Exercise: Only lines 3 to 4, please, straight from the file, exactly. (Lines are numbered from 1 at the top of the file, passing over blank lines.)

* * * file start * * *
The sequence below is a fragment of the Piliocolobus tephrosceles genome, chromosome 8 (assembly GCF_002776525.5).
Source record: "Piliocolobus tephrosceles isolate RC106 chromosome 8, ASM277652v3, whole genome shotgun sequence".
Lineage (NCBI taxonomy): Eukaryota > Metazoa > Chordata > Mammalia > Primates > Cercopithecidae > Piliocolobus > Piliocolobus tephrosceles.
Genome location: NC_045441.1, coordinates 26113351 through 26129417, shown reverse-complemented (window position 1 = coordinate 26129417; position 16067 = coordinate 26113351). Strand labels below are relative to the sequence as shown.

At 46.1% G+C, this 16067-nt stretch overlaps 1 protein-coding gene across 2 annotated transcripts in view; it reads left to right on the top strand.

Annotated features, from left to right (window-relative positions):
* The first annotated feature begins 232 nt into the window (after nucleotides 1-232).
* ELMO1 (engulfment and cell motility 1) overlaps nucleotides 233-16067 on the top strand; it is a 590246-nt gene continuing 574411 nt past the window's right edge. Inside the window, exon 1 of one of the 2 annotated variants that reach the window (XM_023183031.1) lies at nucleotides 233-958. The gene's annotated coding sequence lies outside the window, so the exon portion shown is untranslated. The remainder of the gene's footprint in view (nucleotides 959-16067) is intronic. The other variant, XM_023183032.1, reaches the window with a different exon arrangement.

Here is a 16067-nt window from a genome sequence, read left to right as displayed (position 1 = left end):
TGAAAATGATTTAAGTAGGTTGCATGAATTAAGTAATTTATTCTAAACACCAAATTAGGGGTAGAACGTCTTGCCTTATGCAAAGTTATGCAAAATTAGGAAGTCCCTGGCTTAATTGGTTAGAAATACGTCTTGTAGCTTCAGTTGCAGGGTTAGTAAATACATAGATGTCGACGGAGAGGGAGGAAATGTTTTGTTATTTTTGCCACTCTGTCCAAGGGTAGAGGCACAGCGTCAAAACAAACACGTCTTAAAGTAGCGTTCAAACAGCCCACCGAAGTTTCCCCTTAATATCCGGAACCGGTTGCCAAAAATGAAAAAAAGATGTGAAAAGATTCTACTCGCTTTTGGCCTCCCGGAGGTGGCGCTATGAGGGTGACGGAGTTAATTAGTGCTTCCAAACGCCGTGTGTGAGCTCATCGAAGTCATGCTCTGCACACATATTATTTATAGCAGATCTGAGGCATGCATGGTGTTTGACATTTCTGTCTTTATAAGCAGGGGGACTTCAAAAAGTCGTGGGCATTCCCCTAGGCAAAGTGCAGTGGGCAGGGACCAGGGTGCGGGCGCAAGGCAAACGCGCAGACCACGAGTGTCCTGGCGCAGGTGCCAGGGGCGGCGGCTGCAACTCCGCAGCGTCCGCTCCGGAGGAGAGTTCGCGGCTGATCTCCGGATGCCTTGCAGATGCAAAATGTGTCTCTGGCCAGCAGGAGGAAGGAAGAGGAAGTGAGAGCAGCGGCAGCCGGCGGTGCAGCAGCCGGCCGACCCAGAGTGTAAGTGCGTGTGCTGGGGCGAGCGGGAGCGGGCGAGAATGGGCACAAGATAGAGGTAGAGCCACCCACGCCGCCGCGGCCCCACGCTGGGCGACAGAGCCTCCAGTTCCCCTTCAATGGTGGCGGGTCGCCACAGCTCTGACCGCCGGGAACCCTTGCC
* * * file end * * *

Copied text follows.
Lineage (NCBI taxonomy): Eukaryota > Metazoa > Chordata > Mammalia > Primates > Cercopithecidae > Piliocolobus > Piliocolobus tephrosceles.
Genome location: NC_045441.1, coordinates 26113351 through 26129417, shown reverse-complemented (window position 1 = coordinate 26129417; position 16067 = coordinate 26113351). Strand labels below are relative to the sequence as shown.